The hottest new job perk these days is unlimited vacation time (aka “discretionary time off”, or DTO). That’s right, UNLIMITED VACATION DAYS! (WOO HOO!)
A growing host of companies have joined the unlimited vacation day trend. Immediately, you’ve probably entertained visions of sipping martinis on the beach – maybe for a month or longer – while your co-workers come and go as they please (when inspiration finds them and pulls them back). Want to extend that vacation another week? Sure. You have unlimited vacation days, after all.
Not so fast!
These corporate PR stunts may temporarily boost these megacorps up the “100 Best Companies to Work for” lists and even lure in a few new talented employees. I, on the other hand, will happily take my limited annual allotment of vacation days over your utopian unlimited days. If you’re a reader, you would be wise to do the same and not get baited by this wolf in a sheep’s clothing. Here’s why:
Americans are taking only 51% of their paid vacation days. And 61% of those who do are working while they are on vacation. Think about that for a minute – even when we are given a “budget” of days to spend, we only spend half of it, on average. And you know how much Americans love spending their budget <winking at you, negative personal savings rate>.
Even when we do get and take the days off, we are still guilted in to working. The most commonly cited reasons for not taking vacation days are:
- 33%: Afraid no one else at my company can do the work
- 28%: Fear of getting behind
- 22%: Complete dedication to company
- 19%: Want a promotion
- 19%: Feel like they can’t be disconnected
- 18%: Want a pay raise
- 17%: Afraid of not meeting goals
- 17%: Fear of losing job
- 16%: Believe working is better than not working
- 13%: Want to outperform colleagues
- 6%: Afraid of the boss
Only 3 of those 11 reasons are not based in fear. And even the three that aren’t (“complete dedication to company”, “want a promotion”, “want a pay raise”) probably have a deeper root cause that is based in fear (e.g. fear of not having enough money, status perception, or fear of getting fired).
Never has there been a time in modern history that we feel more indebted to give our employers more of our time than right now.
You are fooling yourself if you think that everyone’s fear is going to magically disappear when 10, 15, or 20 days is changed to “unlimited” in your employee handbook.
In fact, with the onus on you to determine your own allotment, it might event become greater. If you have any doubt about the agenda here, check out the following commentary from Virgin and Tribune:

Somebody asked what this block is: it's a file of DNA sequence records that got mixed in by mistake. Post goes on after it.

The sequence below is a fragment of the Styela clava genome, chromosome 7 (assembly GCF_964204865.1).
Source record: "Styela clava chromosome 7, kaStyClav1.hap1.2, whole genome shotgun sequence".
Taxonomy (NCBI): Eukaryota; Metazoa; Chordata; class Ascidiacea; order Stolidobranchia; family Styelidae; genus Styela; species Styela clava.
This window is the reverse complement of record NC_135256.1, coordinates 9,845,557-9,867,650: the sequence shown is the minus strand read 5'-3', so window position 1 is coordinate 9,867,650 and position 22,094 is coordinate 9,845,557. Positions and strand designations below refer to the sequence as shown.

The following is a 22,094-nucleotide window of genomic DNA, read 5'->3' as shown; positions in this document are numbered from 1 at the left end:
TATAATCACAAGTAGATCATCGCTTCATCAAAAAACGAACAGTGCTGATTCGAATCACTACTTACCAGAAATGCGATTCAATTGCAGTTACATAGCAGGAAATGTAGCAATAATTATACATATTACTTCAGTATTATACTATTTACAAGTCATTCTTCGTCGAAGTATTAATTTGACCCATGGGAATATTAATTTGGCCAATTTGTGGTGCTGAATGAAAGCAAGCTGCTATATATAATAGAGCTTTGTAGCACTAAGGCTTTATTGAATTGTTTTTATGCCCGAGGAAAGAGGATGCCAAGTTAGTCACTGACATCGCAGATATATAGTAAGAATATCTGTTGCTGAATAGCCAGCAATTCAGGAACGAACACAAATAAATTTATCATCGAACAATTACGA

Tribune in an internal memo to employees:
It’s your responsibility to have an open discussion with your supervisor about your time off and its impact on your performance. As always, future career opportunities are assessed based on your performance and potential.
Branson (Virgin CEO) on the new benefit:
They are only going to do it when they feel a hundred percent comfortable that they and their team are up to date on every project and that their absence will not in any way damage the business — or, for that matter, their careers!
Congratulations Mr./Mrs employee – you now have to convince your boss and everyone else around you that you are not a selfish/lazy colleague for taking an afternoon off to take your kid to their soccer match or music recital. And then do it again every single other day off.
If you’ve ever worked in a corporate culture, you know very well that there is a herd mentality. Here’s a demonstration of how it works,
You (at the lunch table): “Hey Steve, how many days have you taken off with this new unlimited vacation time over the past year?”.
Steve: “Well, only about 7 or 8. You?”
You: “Oh, ahem, um, 6, I think.”
Steve: “What about you, Sarah?”
Sarah: “5! Just 5…”
Your Boss (in your annual review later that day): “Mmm… Yeahh… so we calibrated your performance as “slightly misses expectations” against your peers. One of the big things we looked at was effort and “love for the job and company”. It looks like you took 20 days off this past year, is that right? Yeahhh… so I’m going to need you to go ahead and bring that down to about 8 this coming year… mmmmkaaay?”
You (to your significant other later that night): “Hey hun, sooo… we’ll have 5 vacation days to use next year.”
You see, nobody wants to stand out as the outlier and be labeled a slacker. Why? You guessed it – fear. Once the herd standard has been established, good luck thriving or even surviving outside of it. Tribune and Virgin’s statements should erase any doubt about the type of pressure applied and subtle or direct actions taken against those who maliciously abuse the perk.
Furthermore, many employers with limited paid vacation days allow employees to “accrue” those days over time and then cash them in at a later time. With no more accruing, there is no long-term payback.
5 years from now, I’d love to see a study that looks at the average number of vacation days that employees working for “unlimited” employers took. I’d be willing to bet that it is far less than 20.
Americans are overworked and we need better balance. But unlimited vacation days is not the solution. It’s a step in the wrong direction. If you’re looking for a new employer, please avoid those offering that bait.
To anyone out there who has the direct ability to influence employee happiness and balance, if you truly and genuinely want your employees to work less hours and have better work life balance, offer the following perks instead: